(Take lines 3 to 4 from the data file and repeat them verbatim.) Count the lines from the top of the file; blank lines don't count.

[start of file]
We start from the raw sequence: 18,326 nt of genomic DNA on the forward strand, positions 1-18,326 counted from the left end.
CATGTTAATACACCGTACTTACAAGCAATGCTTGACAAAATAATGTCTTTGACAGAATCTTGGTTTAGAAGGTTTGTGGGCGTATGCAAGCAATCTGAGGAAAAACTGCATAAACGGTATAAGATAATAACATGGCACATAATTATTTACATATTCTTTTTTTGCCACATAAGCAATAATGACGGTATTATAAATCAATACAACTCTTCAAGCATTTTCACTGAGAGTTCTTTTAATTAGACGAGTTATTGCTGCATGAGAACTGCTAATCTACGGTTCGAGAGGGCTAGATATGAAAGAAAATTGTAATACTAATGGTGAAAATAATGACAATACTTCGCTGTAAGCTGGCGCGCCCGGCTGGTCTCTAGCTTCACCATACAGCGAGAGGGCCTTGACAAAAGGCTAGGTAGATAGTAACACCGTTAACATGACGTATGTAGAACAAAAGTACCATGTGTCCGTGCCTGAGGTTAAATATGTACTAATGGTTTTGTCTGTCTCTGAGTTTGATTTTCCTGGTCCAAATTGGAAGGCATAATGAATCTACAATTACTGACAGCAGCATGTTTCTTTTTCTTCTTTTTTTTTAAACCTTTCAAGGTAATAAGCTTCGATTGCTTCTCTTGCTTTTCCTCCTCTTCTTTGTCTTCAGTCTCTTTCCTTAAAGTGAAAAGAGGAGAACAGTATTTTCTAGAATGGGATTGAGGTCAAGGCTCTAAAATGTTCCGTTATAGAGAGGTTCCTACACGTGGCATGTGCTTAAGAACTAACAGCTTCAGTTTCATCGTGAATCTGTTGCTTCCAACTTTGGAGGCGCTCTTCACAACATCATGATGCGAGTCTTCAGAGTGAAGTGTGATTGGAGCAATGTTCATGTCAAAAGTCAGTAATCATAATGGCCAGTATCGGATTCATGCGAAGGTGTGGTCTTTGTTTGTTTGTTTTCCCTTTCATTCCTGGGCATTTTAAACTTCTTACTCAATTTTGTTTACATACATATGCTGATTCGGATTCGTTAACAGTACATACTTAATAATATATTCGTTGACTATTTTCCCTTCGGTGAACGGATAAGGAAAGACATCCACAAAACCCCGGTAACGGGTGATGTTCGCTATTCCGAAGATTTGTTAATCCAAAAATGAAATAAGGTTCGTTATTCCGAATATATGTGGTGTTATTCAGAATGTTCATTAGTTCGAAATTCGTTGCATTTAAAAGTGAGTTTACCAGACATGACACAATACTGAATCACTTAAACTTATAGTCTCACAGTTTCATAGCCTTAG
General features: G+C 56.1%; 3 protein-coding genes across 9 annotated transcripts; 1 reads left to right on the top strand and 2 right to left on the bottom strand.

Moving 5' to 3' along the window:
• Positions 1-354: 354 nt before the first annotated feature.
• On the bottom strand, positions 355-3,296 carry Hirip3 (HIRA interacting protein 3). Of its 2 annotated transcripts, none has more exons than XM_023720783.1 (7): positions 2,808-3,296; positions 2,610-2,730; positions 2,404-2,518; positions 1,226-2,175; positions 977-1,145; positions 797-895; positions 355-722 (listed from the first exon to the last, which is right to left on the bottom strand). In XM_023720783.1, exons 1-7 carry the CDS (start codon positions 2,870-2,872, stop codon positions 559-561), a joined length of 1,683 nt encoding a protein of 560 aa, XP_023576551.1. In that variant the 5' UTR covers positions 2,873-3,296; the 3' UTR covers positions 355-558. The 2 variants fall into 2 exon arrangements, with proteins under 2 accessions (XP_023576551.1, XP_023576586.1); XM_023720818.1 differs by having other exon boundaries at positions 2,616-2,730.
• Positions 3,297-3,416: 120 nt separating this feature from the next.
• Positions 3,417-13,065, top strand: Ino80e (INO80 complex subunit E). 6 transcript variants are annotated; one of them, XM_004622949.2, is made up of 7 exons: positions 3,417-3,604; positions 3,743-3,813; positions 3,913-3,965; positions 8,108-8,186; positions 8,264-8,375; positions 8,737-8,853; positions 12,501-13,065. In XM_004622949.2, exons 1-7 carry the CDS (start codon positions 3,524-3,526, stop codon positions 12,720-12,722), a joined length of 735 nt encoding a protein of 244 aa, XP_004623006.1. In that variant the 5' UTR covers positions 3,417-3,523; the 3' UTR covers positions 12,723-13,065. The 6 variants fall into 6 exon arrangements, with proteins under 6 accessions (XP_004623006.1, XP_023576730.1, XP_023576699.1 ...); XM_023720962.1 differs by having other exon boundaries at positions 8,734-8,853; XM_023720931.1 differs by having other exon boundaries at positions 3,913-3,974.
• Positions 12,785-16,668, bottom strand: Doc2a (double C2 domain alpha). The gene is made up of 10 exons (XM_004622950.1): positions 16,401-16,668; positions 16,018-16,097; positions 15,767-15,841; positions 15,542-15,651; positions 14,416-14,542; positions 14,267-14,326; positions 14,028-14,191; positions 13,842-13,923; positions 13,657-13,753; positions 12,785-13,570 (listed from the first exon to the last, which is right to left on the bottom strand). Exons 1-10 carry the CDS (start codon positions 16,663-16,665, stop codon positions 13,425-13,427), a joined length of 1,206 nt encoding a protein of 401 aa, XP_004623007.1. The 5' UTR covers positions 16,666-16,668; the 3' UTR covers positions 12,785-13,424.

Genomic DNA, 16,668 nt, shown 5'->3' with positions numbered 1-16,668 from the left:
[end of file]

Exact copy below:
General features: G+C 56.1%; 3 protein-coding genes across 9 annotated transcripts; 1 reads left to right on the top strand and 2 right to left on the bottom strand.

Moving 5' to 3' along the window: